As of January, 2012, this site is no longer being updated, due to work and health issues Background Topics

Meta Data and Search

Metadata is information about information: more precisely, it's structured information about resources. It can be as simple as an author's name or as complex as a geographic code or a controlled-vocabulary subject heading. Library catalogs are remote meta data, as are book reviews, indexes to art collections and summaries. Some document formats allow metadata to be incorporated into documents or records, such as HTML <meta> tags and Dublin Core tags, MP3 ID3 fields, Microsoft Office Properties, Adobe XAP data, and database keyword fields.

Metadata generally uses a more controlled vocabulary and it provides the context of the words, so it provides more scope for locating useful information with the best recall and precision. For example, metadata can indicate whether an article containing the name "Tim Berners-Lee" is by him or about him, which can often be valuable to searchers. Standard date formats allow for accurate date range searching and sorting. Metadata can be an interface between internal codes and human-readable names, letting people find information the way they want it, rather than the way applications manage it.

Many content management and publishing systems provide metadata tools, which allow authors, editors, and librarians to add appropriate entries more easily, and use standard vocabulary and formatting. However, this is not yet a standard part of web publishing.

Metadata on most sites has significant limits: many documents lack metadata, few search engines recognize additional metadata fields or tags, there is no way to tell if the metadata is accurate, misspellings and typos are common, word meanings change over time, and choosing accurate keywords and categories is difficult. Editing and managing metadata requires a significant investment of resources.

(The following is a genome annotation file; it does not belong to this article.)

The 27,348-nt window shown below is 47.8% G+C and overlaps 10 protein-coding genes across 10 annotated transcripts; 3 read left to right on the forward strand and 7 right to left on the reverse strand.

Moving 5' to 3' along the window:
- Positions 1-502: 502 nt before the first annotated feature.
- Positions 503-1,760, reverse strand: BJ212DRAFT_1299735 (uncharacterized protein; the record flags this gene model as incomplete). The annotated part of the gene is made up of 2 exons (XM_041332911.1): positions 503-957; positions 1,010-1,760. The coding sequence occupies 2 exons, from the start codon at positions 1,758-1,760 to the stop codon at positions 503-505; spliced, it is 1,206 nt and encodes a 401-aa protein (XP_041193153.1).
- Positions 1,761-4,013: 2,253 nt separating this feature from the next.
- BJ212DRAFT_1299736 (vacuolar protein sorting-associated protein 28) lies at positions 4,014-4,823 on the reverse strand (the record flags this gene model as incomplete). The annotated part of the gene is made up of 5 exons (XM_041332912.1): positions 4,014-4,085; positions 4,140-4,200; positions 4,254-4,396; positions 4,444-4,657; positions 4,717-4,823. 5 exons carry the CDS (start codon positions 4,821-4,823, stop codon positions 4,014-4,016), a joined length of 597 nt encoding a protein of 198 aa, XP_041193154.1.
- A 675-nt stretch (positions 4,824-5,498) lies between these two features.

All this makes metadata or keyword search engines, which search only the assigned key words rather than the text of a document, much less useful and valuable than fulltext search engines. When full text search engines index metadata content and use it to improve search rankings, this is the best of both worlds.


Faceted Metadata Search and Browse SearchTools Report
A new approach to search and browse using extensive metadata.
Makes a strong case for using a standard listing of subject terms for best retrieval. Includes listings of books and resources.
Digital Libraries: Metadata Resources
Beautiful and complete listing of resources, including SOIF and RDM.
UKOLN Metadata
Good links and information about Metadata in general and more from the UK Office for Library and Information Networking.
Meta Matters
A service of the National Library of Australia, providing information on metadata and Dublin Core. Metadata
Metadata from an XML point of view, including RDF.
Introduction to Metadata Getty Research Institute, second edition, July 2001
Articles on topics related to metadata cataloging and retrieval on the web.
Adobe XMP
This eXtensible Metadata Platform is an XML framework for Adobe products, allowing them to store metadata about documents within the file binary source (previously called XAP). The open-source license SDK allows other applications to access the metadata without having to parse the file contents. The metadata, based on RDF, describes the contents of the file using standards including Dublin Core tags, asset management, rights management and custom schemas. As of October 2001, no search engines can read this information, but we expect this to change in the near future.

Articles & Books

Faceted Classification of Information The Knowlege Management Connection, May 2004 new
A nice look at the basics of faceted classification, which results in metadata. This article contrasts traditional library systems based on Ranganathan with business and organizational knowledge classification, for an enterprise intranet or KM system.
Metadata: What is it and Why is it Important Biosafety Clearing-House, January 30 2002
A good general introduction, describing many values of metadata. Makes the points that it preserves the internally investment in the data, promotes data sharing and improves interoperability. Provides an example of use in biology for Dublin Core and RDF.

Why metadata is important